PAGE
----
A New Yorker with Grenadian roots, Fe Noel combines the electric energy of both destinations in the fashion line that bears her name. What started as a passion project out of her clothing boutique in Crown Heights, Brooklyn, is now an internationally recognized brand known for its signature flowy silhouettes, artist collaborations and aspirational aesthetic.
Beyoncé, Michelle Obama, Katy Perry and Gabrielle Union are among the thousands who have worn her looks, which are at once sophisticated, edgy, luxe and effortless. With celebrity support, media acclaim and highly anticipated capsule collection drops, Fe seems to have the golden touch—but she is far from an overnight success.
We caught up with Noel to discuss her journey, the role NYC has in her life and career, and what’s next for her.
Describe the early days of starting the Fe Noel clothing brand.
Fe Noel: Having grown up watching entrepreneurs in my family, I knew I’d own a business and I knew loved fashion—but I didn’t quite know I would be a designer. The transition happened organically. I opened a clothing boutique in Crown Heights at the age of 19, and while buying merchandise for the store, I struggled to find my sense of style with what was being offered by other brands. That led me to create my own looks. I started selling my designs in the store, and other women, girls at the time, gravitated toward it.
What does your brand represent to women? What sense of style were you looking to express?
FN: My brand represents freedom, the flow of positive energy and possibilities. The idea that you have the power to create the woman you want to be and curate the life that you want to have. The Fe Noel woman is adventurous and looks for the silver lining in all things. Our motto is “Eat well, travel often and dress to inspire.” In other words, make life beautiful!
What were some of your challenges starting a business?
FN: My family has always been my biggest support system, but our culture did not always view nontraditional careers (such as a designer) as a path to success. So while my mom left room for me to follow my dreams, she also made sure I had a backup plan. As a result, I spent my early years struggling to find a balance as both an entrepreneur of a fashion boutique and a full-time college student studying finance. It was tough, but it taught me resilience and the importance of tenacity.
What are your early Brooklyn memories?
FN: I moved around different neighborhoods within Brooklyn—mostly East Flatbush and Crown Heights—and I attended school in Manhattan. My mom’s business and all of our family was in Brooklyn. I eventually moved to Crown Heights to run my business. Some of my fondest memories are piling into a little car to go to Coney Island and family barbecues in Flatbush during the summer. We would also look forward to the West Indian Day Parade on the [Eastern] Parkway during Labor Day weekend, which also signified the start of the school year.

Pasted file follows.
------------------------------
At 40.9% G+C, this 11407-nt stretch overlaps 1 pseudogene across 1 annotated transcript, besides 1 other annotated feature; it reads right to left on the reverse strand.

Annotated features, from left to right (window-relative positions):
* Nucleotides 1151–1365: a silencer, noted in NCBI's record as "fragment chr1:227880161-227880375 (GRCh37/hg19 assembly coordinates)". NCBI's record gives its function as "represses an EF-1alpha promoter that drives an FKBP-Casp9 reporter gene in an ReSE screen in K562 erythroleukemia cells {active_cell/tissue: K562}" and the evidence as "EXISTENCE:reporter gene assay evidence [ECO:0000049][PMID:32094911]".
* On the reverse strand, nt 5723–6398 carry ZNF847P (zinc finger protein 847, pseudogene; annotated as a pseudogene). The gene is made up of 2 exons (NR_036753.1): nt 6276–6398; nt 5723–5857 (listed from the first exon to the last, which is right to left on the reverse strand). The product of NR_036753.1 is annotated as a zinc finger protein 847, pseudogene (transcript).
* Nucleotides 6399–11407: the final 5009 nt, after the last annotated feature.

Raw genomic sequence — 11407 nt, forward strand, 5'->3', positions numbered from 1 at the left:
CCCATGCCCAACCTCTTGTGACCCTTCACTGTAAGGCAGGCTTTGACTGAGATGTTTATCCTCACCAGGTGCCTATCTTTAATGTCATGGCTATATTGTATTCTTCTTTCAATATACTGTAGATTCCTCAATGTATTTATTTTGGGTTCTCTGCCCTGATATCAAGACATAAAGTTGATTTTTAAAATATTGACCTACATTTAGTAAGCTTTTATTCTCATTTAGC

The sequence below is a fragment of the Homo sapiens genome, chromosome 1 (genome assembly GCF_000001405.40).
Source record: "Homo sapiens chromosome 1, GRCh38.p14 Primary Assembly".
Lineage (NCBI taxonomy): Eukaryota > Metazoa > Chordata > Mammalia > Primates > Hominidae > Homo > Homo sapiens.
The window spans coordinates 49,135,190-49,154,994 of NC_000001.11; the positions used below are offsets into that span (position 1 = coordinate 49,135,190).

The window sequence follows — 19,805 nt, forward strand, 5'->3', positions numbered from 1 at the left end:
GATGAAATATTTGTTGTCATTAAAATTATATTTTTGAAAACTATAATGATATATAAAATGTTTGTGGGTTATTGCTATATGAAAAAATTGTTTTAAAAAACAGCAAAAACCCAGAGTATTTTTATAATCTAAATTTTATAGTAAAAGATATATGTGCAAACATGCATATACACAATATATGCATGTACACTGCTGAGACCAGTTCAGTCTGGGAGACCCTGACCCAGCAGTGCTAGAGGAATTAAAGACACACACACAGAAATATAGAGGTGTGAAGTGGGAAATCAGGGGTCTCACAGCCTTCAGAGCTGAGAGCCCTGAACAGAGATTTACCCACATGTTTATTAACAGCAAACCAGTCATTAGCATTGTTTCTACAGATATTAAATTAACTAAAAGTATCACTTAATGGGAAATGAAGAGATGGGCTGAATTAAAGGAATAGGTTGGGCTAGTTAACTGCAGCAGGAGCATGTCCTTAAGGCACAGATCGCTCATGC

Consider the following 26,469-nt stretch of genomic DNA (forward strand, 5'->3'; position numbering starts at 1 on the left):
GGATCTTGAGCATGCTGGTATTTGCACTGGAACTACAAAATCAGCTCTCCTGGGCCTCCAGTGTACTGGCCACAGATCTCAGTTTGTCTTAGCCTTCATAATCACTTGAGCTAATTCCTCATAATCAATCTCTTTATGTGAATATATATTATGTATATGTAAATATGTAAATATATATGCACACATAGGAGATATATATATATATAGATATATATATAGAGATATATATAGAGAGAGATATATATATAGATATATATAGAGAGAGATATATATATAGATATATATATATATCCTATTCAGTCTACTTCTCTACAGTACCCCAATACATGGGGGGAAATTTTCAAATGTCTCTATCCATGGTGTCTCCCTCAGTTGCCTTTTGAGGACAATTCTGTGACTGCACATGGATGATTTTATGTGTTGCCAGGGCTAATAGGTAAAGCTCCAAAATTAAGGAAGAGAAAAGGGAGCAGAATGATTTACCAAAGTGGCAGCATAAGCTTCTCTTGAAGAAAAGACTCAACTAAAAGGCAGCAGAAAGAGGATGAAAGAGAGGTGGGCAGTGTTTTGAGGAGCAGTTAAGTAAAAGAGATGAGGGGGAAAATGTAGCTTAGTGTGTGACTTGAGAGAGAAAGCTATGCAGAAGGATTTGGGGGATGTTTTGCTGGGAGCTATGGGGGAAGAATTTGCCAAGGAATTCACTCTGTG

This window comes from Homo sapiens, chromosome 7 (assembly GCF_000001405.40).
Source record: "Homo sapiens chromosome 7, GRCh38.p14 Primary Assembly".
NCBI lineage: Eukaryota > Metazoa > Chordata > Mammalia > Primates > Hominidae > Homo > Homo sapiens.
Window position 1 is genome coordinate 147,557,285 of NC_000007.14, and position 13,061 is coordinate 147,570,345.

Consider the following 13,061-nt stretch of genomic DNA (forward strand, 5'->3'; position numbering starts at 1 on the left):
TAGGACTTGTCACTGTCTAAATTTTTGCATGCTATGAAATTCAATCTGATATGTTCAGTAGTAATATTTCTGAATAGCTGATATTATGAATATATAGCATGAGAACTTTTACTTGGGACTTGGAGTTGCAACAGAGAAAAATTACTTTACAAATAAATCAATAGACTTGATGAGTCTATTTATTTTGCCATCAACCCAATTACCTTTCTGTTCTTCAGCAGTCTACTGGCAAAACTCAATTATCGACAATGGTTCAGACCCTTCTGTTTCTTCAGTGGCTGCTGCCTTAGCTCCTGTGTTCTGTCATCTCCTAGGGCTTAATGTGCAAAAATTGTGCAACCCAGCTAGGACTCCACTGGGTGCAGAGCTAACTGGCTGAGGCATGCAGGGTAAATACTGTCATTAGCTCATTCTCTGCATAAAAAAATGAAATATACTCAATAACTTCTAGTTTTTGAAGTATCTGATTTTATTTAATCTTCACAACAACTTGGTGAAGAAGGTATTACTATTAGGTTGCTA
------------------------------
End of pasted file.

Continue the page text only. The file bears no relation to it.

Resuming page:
What are some of your favorite spots to go to in NYC to feel inspired?
FN: I love a trip to the museum to ignite my creativity, and the beautiful thing about NYC is there are so many to choose from. The Met and the Brooklyn Museum are my staples. NYC is so layered, and many times inspiration finds me rather than my looking for it. It can be as simple as the color palette of fading chalk on a sidewalk or the shape of a chair in a window display.
You presented at the last pre-pandemic NYC Fashion Week. How was that experience?
FN: It happened all so fast! Last year when we participated in New York Fashion Week, we decided pretty late to take part. (By the way I don’t encourage anyone to do this.) Flash back to a project we filmed in Grenada the year prior to accompany our Daughter of the Soil collection. I went to view the footage and was so touched that I had to share.
Our show at Fashion Week was February 12, 2020. A month later the world went into quarantine. So we didn’t get to experience the full benefits that often come afterward. When the shutdown happened, in the blink of an eye fashion was no longer important or primary. We shut down for two months! That’s detrimental for a small business. So it was really the pandemic that demanded we go deeper and connect with our customers. I had a lot of time to think, and the value of fashion, creating jobs, fulfilling my calling and making women feel special is now heightened. Through all of the confusion I found a new respect and appreciation.
What’s up next?
FN: We moved our atelier to Manhattan to be closer to our manufacturers and suppliers. We were outgrowing our space in Crown Heights, and it was time for change and new energy.
Describe the feeling NYC gives you in three words.
FN: Raw. Adrenaline. Vibes.
You can find Noel’s clothing, lookbooks and collaborations online at fenoel.com.